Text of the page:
Today is Digital Learning Day. Didn’t realize it? You’re not alone. Do not, however, mistake the lack of awareness about the day with a concurrent lack of enthusiasm about the role of technology in educating preK-12 students. According to a recent PBS Learning Media survey, a whopping three-fourths of teachers believe technology allows them to reinforce and expand on content.
The teachers surveyed have high hopes for the promise of technology in education. While 74 percent of teachers see technology as a student motivator, two-thirds want more tech in their classrooms, and that number rises to three-fourths for teachers in low income schools.
Teachers in the survey see technology as a way to bring more content to students, while accommodating students differing learning styles. Sixty-five percent of teachers reported that technology allows them to demonstrate something they cannot show in any other way.
“Technology is a critical part of learning and teaching in today’s classrooms,” commented Alicia Levi, PBS Education. “Teachers today need access to high-quality digital content to keep pace with schools’ investment in interactive whiteboards, tablets and other devices to maximize the educational benefits of technology in classrooms.”
PBSMedia’s infographic shows that educators embrace technology across the board:
The PBS survey didn’t measure the iPad as a standalone category, but the data still implies the that the outlook for continued iPad adoption in schools is rosy. The survey measured grouped tablets and e-readers into a single category, but while the iPad still dominates the tablet market, it’s still reasonable to treat the terms as synonymous, at least until we hear about districts implementing 1:1 programs with the Nexus 7. Future surveys may need to separate tablets from e-readers to tease out the relative influence of both devices.
Teachers in the survey report that the most beneficial aspects of integrating tablets and eReaders in classrooms include apps, visiting educational websites, and the use of educational e-books and textbooks. These responses all favor the likelihood of greater iPad adoption in schools. When comparing digital devices in an educational setting, the iPad is certainly the go-to device for edu-apps. As the Internet becomes an accepted method for students to conduct research, the iPad offers a more personal and quicker way for students and teachers to access information on the web than a shared personal computer would. Finally, the iPad also works as an e-reader for textbooks or any other classroom materials. The iPad’s flexibility allows it to serve an educator’s needs better than e-readers or desktop computers.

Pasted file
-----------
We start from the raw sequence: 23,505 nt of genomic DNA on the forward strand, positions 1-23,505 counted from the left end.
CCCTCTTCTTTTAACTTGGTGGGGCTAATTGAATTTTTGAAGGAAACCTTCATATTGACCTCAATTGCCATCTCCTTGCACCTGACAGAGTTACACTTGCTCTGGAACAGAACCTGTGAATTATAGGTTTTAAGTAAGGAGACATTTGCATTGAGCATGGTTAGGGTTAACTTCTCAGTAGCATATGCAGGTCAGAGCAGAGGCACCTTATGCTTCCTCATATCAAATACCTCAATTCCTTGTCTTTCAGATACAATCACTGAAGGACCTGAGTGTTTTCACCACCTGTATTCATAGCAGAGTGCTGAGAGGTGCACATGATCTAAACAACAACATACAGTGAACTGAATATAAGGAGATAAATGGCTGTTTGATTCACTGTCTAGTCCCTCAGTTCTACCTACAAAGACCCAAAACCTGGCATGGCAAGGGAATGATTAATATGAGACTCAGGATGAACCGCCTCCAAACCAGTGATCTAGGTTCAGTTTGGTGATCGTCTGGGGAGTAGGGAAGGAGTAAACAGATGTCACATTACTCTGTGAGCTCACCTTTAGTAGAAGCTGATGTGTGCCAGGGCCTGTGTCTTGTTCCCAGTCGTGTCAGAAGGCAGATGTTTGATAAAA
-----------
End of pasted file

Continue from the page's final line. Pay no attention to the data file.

The infographic groups tablets and eReaders together, and these two relative new kids are only in 35% of classrooms. By Digital Learning Day 2014, however, that number should rise, considering that this year’s response represents a 20 percent increase over what teachers did a year ago.
I’ve written about my children’s school district’s planned 1:1 iPad initiative, but after visiting my daughter’s school yesterday, I observed the iPad is already commonly in use throughout the school. Second graders used the iPad for a research project in the classroom (rather than trekking to the computer lab at a scheduled hour), while outside in the hallway the Speech Language Pathologist used an iPad as replacement for a paper and pencil screening measure.
Schools represent a market that’s too big for Apple to ignore, and as the consumer market becomes saturated with tablets, it is likely that the education market will follow a similar pattern. We can also look to the adoption of personal computers, whose penetration in the schools of those surveyed was 90 percent, as a potential model for iPad adoption.
Teachers, are there iPads in your classroom yet? Are they forthcoming? How long will it be before K-12 educators put an iPad in every backpack?